This month, as you spend time with friends and family, try a few of these fun ways that are sure to bring young and old closer together.
Generations Guessing Game
Play this guessing game when family members are visiting. Players can form teams of two; for example, parent and child, or grandparent and grandchild.
One member of the team leaves the room. For example, all the mothers step outside. Children are then asked four or five questions about their mother’s preferences. They write their answers down on sheets of paper and place the sheets face down in front of them, in the order the questions were asked.
The mothers then return to the room. They are asked the same questions. After a mother has stated her answer, her child reveals his/her answer. Do the mother and child have the same answers?
Switch places to see how well the mothers know their children. You can run several rounds of this game with different questions. You can choose to keep score or not.
Asking about “favorites” makes for a revealing game. Here are some examples: favorite color, season, animal, flower, holiday, sport, movie star, TV show, cartoon character, musical group, song, singer, musical instrument, fruit, vegetable, snack, cookie, candy bar, pizza topping, flavor of ice cream, hobby, talent.
Did You Ever…?
Saying “tell me about your life” is usually a little too broad to evoke memories. You have to focus on a specific topic. “Did you ever…?” is a great game for evoking memories.
Each person in a group tells a true story about one of the topics below. Tell a story in as much detail as you can. Remember the incident like a movie in your head, and explain what you see one step at a time—what happened, what you thought, and what you felt before, during, and after.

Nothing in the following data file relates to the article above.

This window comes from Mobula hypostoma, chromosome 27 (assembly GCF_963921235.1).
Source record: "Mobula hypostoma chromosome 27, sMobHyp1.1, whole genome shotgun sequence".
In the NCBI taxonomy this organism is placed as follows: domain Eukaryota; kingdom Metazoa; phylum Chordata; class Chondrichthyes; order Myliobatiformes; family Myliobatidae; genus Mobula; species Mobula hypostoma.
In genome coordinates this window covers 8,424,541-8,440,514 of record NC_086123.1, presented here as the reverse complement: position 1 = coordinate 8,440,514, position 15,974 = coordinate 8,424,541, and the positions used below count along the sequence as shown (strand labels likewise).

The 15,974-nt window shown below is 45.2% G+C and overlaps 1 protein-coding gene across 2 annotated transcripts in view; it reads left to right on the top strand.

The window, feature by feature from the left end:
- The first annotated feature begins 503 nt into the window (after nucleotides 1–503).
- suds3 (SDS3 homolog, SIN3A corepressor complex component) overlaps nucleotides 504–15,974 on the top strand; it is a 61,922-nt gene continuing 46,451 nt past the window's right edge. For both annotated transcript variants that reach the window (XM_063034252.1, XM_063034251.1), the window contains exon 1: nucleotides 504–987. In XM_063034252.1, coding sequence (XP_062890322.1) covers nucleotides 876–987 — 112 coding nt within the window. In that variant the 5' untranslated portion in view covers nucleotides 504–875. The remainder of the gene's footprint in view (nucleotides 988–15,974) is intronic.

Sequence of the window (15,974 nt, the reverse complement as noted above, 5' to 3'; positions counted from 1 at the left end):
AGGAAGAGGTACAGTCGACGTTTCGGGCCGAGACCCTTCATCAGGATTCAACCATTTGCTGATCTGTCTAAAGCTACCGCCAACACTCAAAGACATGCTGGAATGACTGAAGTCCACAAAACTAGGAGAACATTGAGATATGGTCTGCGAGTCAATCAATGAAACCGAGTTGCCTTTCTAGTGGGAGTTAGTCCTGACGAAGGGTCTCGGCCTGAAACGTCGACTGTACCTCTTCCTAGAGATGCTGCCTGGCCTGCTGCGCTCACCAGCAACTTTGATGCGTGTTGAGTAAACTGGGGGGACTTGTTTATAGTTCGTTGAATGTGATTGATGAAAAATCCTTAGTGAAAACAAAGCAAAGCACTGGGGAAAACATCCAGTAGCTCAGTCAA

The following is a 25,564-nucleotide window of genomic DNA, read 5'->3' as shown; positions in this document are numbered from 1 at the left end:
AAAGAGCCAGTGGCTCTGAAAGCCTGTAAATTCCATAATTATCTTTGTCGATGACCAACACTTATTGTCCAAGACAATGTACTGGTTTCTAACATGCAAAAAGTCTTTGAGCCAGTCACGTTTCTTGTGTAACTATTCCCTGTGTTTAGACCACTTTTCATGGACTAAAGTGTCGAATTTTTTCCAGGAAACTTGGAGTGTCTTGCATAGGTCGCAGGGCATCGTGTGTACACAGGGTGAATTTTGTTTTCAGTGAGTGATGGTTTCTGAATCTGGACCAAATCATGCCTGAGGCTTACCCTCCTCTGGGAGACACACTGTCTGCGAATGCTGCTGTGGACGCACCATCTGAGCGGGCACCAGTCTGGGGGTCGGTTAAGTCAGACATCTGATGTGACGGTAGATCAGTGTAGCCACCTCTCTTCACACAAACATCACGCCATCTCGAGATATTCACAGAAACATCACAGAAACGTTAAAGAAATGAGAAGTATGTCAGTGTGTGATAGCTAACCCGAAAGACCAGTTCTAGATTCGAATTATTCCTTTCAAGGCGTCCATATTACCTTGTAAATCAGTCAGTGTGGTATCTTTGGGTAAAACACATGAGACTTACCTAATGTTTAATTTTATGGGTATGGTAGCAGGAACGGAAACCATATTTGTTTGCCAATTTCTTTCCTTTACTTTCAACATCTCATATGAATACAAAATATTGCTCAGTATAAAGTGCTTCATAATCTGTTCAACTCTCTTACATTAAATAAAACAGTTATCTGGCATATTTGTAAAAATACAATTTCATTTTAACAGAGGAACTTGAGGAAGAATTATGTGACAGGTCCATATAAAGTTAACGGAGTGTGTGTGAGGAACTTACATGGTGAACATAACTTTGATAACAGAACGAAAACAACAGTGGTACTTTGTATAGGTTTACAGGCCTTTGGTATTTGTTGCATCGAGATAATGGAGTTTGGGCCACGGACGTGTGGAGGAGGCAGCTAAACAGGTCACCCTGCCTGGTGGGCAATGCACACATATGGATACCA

Here are some ideas: Did you ever…
- Sleep in a cabin or tent
- Go to a county fair
- Go berry or vegetable picking
- Act in a play
- Get a bad grade
- Win a prize
- Have a good luck charm
- Make something you were really proud of
- Move to a new house
- Travel overseas
- Live in a foreign country
- Stay in a fancy hotel
- Drive in a convertible
- Have a pet
- Bake bread
- Play an instrument
- Go swimming
- Go on a boat
- Take a cruise
- See a circus
- Go to a beach
- Visit an art gallery
- Stay on a farm
Variation: If folks don’t have a story to share, encourage them to make one up. Have them tell the story as if it really happened. After they’ve told their story, the group has to guess if the story was real or made up. How often can you guess accurately?
The “Hot” List
What was really “hot” and “with it” when folks were young? Reminisce or share and compare your “hot” list with children, grandchildren, or young friends as part of an intergenerational program.
Topics could include “hot” music, movies, TV shows, actors, actresses, video games, books, magazines, clothing, hairstyles, food, cars, and slang.
Let’s Fix It!
Hoping for the future includes trying to fix the problems we see around us. Start by asking family members what they think is “wrong” with the world today. People often have strong opinions and appreciate the opportunity to voice them and have someone listen.
But don’t stop with the problems. Pick one or two of the “problems” and decide how you can do something about them. Maybe everyone can participate in writing a letter to a government official on a current political issue. Maybe you can plant a tree or garden as a way to help the environment. Maybe folks can bake or chip in to buy cookies or other food items for local children who can’t afford special treats. No matter what our age, we can still do things to make the world a better place.
The Ageless Self